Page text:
Staff Writer Samantha Seiff asked fellow Bwoggers for the scoop on off-campus housing resources. Together they came up with this non-comprehensive list for all you house-hunting honeys.

For many Columbia University students, getting ready for school this post-pandemic fall means leaving the comfy (if not infantilizing) hometown nest. After spending a year at home myself, I must admit that the prospect of living off-campus is enticingly adult. 

Domiciliary independence so close we can taste it, my future roommate and I have been searching high and low—and east and west of Broadway—for an apartment to call home for the next year. But the search has not been easy. Neither of us has been particularly connected to the Columbia community throughout the pandemic, and as such lack the perspective and Facebook-savviness to get much more creative in our housing search. 

I figure that our housing struggle is not unique, so I reached out to fellow Bwoggers to get the low-down on housing resources available to Columbia students. What follows is by no means a comprehensive list, but should offer a glimpse into the world of off-campus housing resources—or at least the resources that Bwoggers thought worth checking out! 

  1. “Columbia OCHA”
    1. What it is: A Columbia-run site of listings for rentals and sublets. Some are Columbia-owned units and others are individual listings.
    2. Pros: Lots of options for distance, neighborhood, building amenities, pricing, etc., and you can sign up for alerts.
    3. Cons: Limited to what Columbia wants to have on the site.
  2. “Columbia University Off-Campus Housing”
    1. What it is: A public Facebook group dedicated to conversations about Columbia off-campus housing (as indicated by the group name).
    2. Pros: There are tons of students on the page openly seeking roommates for the upcoming semester—if you are in the market for a roommate but do not have strong ties to the Columbia community, this seems like a great potential starting place. Lots of students advertise their apartments on this page to prospective subletters; I’ve even seen apartment furniture pop up on this page for sale at discounted prices.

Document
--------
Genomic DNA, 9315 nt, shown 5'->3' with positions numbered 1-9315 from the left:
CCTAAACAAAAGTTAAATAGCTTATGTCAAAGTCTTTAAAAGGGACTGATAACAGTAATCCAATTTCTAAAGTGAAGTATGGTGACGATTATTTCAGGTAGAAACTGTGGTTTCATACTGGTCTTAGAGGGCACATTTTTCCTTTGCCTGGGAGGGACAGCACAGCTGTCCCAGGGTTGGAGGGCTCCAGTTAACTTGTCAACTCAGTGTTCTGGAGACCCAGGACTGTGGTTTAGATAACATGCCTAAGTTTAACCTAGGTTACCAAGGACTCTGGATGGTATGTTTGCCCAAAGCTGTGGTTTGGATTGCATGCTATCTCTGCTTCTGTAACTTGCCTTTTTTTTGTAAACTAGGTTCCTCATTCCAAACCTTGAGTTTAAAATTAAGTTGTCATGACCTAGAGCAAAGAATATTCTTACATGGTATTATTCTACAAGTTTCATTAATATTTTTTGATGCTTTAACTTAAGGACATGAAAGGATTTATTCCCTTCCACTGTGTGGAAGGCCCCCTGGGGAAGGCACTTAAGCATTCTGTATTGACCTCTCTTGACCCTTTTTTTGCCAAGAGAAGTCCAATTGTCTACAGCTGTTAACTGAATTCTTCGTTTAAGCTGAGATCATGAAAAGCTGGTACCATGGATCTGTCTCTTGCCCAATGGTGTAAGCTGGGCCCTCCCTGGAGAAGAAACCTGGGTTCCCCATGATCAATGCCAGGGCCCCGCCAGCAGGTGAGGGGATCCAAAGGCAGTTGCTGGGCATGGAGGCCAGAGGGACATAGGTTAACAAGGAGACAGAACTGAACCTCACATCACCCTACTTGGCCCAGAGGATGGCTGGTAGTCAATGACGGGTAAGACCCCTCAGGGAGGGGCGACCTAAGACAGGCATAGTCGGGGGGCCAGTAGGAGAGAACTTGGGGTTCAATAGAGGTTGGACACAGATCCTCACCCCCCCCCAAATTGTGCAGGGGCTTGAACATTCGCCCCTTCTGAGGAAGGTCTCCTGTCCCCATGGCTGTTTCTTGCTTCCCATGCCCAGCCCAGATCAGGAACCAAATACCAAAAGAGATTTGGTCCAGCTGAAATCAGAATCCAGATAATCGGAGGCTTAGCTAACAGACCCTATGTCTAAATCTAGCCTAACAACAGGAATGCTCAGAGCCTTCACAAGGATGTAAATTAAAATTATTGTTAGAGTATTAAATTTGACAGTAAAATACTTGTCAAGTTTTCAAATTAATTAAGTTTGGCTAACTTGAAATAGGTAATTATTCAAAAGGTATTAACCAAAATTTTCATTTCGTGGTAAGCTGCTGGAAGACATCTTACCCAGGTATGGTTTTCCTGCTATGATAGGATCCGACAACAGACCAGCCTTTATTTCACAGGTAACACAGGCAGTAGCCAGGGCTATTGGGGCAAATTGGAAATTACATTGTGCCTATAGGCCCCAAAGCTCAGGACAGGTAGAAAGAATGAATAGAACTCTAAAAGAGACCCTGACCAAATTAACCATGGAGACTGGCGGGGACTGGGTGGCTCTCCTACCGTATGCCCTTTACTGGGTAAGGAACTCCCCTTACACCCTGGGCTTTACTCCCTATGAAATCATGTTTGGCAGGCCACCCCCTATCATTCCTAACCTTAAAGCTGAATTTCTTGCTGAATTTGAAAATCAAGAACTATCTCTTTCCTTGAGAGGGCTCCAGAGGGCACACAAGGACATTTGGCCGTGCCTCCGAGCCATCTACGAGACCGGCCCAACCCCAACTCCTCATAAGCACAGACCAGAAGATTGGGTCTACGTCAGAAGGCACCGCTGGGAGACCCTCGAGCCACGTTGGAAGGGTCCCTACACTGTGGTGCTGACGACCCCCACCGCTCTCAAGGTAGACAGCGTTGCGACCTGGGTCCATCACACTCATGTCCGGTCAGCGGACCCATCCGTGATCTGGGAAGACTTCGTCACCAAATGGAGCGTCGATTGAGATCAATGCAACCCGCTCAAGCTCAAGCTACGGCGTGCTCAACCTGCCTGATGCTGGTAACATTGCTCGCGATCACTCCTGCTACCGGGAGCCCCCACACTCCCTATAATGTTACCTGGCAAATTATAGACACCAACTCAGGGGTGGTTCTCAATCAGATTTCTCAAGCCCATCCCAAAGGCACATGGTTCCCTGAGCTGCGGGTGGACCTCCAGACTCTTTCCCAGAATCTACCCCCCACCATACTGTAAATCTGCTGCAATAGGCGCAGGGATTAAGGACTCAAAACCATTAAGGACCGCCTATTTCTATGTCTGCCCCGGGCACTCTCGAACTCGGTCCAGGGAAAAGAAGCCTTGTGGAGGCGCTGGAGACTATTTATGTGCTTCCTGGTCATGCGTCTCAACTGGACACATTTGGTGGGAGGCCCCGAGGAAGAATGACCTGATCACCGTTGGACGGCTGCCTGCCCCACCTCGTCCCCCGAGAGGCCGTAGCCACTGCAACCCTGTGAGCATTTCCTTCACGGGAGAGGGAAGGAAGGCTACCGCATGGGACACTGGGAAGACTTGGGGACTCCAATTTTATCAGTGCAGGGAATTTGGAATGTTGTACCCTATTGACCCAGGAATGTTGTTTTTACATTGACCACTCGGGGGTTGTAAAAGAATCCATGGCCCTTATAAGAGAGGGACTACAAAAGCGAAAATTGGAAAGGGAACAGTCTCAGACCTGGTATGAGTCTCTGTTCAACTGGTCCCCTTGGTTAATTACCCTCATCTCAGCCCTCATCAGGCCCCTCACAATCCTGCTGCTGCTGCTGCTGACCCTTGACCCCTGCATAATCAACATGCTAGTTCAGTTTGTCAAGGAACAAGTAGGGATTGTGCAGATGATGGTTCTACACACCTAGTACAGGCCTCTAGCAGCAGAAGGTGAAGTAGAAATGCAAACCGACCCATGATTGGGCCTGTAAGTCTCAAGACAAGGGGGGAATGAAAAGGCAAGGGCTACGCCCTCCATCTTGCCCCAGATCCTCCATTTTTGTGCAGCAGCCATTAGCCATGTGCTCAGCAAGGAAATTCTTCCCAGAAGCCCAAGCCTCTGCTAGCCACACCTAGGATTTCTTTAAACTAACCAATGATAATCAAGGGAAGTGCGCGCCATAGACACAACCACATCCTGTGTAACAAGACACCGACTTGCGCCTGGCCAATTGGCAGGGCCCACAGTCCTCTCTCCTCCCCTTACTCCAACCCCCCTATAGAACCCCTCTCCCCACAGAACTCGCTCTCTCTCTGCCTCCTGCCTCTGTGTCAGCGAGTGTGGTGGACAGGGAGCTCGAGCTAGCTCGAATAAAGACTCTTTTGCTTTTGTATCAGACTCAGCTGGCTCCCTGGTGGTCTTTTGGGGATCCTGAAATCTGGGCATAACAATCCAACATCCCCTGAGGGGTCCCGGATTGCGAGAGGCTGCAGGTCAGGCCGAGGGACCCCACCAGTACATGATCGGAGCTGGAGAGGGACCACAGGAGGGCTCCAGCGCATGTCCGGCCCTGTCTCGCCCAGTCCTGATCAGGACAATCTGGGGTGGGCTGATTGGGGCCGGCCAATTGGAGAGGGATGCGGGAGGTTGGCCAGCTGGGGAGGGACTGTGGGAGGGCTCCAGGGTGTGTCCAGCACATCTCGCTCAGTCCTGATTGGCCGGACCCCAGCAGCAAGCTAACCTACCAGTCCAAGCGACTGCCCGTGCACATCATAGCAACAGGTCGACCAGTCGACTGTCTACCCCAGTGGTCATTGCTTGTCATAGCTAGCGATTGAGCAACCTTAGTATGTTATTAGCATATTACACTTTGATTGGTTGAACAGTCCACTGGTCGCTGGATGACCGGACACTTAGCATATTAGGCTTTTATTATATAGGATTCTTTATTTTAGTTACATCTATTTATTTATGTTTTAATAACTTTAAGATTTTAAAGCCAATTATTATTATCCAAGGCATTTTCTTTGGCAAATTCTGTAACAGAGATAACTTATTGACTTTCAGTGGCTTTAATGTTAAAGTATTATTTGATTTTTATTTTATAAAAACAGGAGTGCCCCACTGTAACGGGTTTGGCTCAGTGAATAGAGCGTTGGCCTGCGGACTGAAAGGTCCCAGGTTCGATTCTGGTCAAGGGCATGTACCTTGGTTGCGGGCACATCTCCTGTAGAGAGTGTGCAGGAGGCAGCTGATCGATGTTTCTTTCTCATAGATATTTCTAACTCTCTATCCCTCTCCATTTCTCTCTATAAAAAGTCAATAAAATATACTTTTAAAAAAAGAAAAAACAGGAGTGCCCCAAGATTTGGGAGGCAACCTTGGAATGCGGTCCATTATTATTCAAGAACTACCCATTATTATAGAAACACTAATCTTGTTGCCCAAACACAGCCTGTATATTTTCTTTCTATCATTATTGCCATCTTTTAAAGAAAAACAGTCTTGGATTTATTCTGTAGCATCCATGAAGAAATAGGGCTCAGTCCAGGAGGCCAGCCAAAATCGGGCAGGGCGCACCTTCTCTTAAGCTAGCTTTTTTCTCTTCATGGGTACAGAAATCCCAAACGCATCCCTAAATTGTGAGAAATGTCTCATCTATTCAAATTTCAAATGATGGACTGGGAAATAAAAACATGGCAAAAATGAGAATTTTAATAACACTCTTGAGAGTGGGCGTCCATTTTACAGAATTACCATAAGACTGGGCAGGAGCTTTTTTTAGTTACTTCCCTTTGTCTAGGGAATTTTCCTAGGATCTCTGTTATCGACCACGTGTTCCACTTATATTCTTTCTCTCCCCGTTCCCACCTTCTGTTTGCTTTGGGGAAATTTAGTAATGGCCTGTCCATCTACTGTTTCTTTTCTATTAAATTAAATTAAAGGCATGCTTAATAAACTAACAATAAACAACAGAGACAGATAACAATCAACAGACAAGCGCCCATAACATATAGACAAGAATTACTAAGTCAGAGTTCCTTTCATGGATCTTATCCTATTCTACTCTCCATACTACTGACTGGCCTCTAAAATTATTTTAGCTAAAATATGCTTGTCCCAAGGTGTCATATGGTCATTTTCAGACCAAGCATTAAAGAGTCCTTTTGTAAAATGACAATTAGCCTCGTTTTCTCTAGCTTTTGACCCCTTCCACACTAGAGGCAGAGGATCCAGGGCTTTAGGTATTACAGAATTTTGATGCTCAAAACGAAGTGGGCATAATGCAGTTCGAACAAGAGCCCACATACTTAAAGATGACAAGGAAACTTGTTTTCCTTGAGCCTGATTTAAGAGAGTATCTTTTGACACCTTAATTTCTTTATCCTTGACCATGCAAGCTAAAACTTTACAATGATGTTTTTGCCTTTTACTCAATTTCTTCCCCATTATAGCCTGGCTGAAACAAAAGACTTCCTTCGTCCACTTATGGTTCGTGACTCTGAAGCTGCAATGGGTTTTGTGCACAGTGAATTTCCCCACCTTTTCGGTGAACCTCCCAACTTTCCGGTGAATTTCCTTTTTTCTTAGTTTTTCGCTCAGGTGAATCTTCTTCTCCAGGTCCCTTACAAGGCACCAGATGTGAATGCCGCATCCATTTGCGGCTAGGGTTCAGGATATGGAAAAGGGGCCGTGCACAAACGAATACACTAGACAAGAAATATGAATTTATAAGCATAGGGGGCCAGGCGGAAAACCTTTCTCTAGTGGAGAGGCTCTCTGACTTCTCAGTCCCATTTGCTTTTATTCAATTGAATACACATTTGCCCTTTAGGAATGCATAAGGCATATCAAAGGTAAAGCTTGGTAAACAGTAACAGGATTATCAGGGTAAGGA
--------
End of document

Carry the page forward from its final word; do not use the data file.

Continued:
3. Cons: This page is unmoderated, and as such gets a lot of spam content—students should be careful not to interact with catfish-y/scammy profiles and ads.
  3. “CASA”: Columbia Area Scholars Apartments/Rentals
    1. What it is: A cohort of four apartment buildings, all within a couple blocks of Columbia, managed like a small family business.
    2. Pros: The landlord who oversees the four properties is incredibly communicative and lists which apartment units are available on his website; buildings are all close to campus, but are still off-campus.
    3. Cons: These apartments are all in high demand, and as such can be difficult to nab with the wave of students seeking off-campus housing coming into the fall semester.
  4. “Buy Sell Trade”
    1. What it is: Student-run Facebook groups to buy/sell/trade clothing, furniture, and more.
    2. Pros: Cheaper than shopping retail and people offer really cool stuff.
    3. Cons: The clothing sizes in the Barnard group range on the small side (but maybe that will change?).
  5. “Streeteasy”
    1. What it is: A website and an app that lets you search for apartments for sale or rent in the NYC/NJ area. Think Zillow, but specializing in the NYC rental market. 
    2. Pros: Easy to filter for price, location, bedrooms/bathrooms, and very specific amenities (like elevator, laundry in building, etc.)
    3. Cons: I feel like it’s hit or miss with which listings allow for a guarantor. As a student, you’ll most likely need a guarantor (someone who signs onto the lease with you), and it can be frustrating if you think you’ve found the perfect unit only to speak with the broker and discover they don’t allow guarantors. 

While I’m sure there are many more housing resources out there, these are the five pages and services considered most ubiquitous and helpful by Bwoggers. We hope you find them useful too. Happy house-hunting! 

Featured image courtesy of Columbia Summer